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ASU chosen for Brazil initiative

November 14, 2012

Arizona State University has been chosen for the 2013 Brazil initiative of the Institute of International Education’s International Academic Partnership Program.

Participating universities and colleges will engage in a year-long series of training activities to help each institution implement and sustain academic partnerships with institutions in Brazil. The year will culminate with a study tour to Brazil in spring 2013 to meet with potential partner campuses.

"ASU's participation in the Brazil program represents another important step in our efforts to expand this university's level of global engagement," said Denis Simon, Vice-Provost for International Strategic Initiatives. "It also stands out as an example of ASU's commitment to have a strategic presence in Latin America."

Representatives from ASU schools and colleges will take part in an on-campus strategic planning process during this academic year to prepare to form partnerships with institutions in Brazil through the Institute of International Education’s Center for International Partnerships in Higher Education. ASU will have a chance to match up with Brazilian universities that share similar interests in terms of both student and faculty interests.

“At a time when Brazil’s economy is expanding rapidly, and Brazil and the United States are forging unprecedented ties in trade, energy and scientific development, we look to higher education as another area where our two countries should seek much stronger cooperation,” said Allan E. Goodman, Institute of International Education president and chief executive officer.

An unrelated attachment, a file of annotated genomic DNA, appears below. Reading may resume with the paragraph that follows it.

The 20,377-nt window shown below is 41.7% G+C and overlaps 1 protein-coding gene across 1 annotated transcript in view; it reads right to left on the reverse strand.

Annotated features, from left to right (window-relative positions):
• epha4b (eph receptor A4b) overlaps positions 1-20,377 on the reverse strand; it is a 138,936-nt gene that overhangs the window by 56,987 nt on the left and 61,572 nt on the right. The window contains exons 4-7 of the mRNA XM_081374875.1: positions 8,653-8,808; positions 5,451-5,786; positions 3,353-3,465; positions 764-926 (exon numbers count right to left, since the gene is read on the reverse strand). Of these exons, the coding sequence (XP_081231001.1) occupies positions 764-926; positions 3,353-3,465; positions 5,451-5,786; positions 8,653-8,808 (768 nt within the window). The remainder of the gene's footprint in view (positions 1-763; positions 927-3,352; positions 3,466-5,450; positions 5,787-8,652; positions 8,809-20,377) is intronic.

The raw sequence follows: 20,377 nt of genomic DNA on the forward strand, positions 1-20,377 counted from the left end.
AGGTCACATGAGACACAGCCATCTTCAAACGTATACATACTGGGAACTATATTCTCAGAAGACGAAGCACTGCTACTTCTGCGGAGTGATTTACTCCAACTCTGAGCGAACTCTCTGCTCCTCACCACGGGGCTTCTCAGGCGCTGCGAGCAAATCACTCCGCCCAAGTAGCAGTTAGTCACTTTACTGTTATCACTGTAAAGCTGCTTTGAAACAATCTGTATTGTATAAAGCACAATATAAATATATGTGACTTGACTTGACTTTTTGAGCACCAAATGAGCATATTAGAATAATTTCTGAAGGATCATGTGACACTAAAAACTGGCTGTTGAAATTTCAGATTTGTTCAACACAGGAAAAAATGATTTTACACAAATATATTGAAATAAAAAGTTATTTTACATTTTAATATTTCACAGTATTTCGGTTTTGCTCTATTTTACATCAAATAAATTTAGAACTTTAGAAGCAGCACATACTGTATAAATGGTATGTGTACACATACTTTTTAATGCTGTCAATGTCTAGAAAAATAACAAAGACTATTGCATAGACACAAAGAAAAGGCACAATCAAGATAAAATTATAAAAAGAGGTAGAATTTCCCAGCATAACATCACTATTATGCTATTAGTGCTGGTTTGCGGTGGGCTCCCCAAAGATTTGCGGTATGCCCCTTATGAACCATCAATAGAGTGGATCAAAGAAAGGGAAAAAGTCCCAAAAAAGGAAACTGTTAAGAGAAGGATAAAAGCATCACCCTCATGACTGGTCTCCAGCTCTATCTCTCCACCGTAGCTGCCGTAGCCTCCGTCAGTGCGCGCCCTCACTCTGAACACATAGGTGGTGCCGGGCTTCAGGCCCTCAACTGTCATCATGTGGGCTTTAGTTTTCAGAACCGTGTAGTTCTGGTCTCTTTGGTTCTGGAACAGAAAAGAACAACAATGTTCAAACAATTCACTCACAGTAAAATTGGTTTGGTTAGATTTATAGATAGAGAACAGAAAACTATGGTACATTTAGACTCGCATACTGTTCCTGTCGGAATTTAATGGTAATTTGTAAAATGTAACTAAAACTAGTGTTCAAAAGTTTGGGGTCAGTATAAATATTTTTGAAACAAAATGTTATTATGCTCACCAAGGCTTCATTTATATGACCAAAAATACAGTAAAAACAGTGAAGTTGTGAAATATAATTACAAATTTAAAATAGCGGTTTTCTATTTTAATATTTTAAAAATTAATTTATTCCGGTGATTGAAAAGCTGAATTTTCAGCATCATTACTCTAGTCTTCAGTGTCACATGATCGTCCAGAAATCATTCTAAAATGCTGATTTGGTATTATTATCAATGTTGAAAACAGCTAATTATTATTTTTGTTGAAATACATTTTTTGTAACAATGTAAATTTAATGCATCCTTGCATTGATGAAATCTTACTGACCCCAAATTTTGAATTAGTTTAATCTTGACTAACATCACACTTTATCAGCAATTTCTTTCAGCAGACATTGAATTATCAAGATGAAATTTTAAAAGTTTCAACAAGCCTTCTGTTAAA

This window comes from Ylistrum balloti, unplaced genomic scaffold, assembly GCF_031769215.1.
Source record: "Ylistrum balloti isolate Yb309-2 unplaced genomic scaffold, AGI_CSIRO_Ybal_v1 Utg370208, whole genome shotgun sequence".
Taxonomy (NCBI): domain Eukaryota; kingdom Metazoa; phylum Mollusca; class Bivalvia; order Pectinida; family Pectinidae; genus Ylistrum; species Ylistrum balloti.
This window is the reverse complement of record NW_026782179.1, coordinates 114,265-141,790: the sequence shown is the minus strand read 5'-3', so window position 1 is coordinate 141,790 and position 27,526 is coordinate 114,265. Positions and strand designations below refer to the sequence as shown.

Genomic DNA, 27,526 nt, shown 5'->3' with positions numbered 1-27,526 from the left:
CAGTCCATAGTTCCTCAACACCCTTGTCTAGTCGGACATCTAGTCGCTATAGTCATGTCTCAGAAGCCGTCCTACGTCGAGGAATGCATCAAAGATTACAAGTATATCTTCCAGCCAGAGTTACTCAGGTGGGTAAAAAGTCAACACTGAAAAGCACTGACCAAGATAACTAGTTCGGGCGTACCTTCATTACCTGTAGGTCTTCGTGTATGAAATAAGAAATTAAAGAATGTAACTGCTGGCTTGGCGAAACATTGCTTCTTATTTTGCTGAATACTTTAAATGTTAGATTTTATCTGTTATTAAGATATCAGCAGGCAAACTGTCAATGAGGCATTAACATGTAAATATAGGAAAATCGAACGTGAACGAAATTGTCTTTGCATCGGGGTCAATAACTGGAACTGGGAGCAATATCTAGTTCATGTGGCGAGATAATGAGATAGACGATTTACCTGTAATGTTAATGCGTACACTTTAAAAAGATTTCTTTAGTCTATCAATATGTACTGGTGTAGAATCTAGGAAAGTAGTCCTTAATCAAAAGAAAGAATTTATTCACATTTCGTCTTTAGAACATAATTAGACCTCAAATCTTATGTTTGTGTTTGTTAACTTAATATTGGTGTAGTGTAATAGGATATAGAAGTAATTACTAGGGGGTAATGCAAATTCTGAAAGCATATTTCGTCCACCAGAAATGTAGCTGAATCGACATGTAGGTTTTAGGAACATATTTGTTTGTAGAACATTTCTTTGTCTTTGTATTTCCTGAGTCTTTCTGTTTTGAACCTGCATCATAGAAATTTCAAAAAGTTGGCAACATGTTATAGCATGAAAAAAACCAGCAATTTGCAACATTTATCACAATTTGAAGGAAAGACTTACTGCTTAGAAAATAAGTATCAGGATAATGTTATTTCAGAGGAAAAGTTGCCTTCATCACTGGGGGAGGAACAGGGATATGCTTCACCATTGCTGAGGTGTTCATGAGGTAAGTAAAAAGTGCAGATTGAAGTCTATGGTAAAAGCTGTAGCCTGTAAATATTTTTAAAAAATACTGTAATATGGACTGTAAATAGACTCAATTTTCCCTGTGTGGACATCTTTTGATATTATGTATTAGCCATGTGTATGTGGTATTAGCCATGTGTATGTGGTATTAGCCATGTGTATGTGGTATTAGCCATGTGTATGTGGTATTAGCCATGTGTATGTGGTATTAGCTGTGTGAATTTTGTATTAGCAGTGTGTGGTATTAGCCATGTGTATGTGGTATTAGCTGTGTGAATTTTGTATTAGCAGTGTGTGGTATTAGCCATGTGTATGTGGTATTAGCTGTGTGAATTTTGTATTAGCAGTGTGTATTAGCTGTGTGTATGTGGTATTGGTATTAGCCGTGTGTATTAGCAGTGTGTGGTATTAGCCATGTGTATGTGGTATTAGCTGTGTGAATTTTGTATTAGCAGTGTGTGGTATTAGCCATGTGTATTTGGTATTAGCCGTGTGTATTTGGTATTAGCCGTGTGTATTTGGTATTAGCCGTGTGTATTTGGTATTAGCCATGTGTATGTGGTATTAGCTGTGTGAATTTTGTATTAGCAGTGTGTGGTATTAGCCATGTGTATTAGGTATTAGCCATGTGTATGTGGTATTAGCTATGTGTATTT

The Institute of International Education Partnership programs offer timely resources for universities in both countries to explore areas of academic cooperation, including exchanging students and scholars and collaborating on research projects and degree programs. Currently, there are 35 students from Brazil studying at ASU.

Earlier this year, the White House and the State Department issued statements on the importance of educational cooperation between the U.S. and Brazil during Brazilian President Dilma Rousseff’s visit to the United States, and Secretary of State Hillary Clinton visited Brazil to explore further ways to expand U.S.-Brazil bilateral cooperation in regional and global issues, as part of an ongoing dialogue at a ministerial level on economic, educational and diplomatic issues.

Brazil has become increasingly important to U.S. higher education with the creation of the Brazil Science Mobility Program (BSMP) by the Brazilian government a year ago. This multiyear initiative will send 75,000 fully funded Brazilian students abroad for training in the science, technology, engineering and math (STEM) fields, with an additional 25,000 scholarships to be funded by the private sector.

Earlier this year, the Institute of International Education announced its selection of ASU to participate in the 2013 India initiative of the International Academic Partnership Program.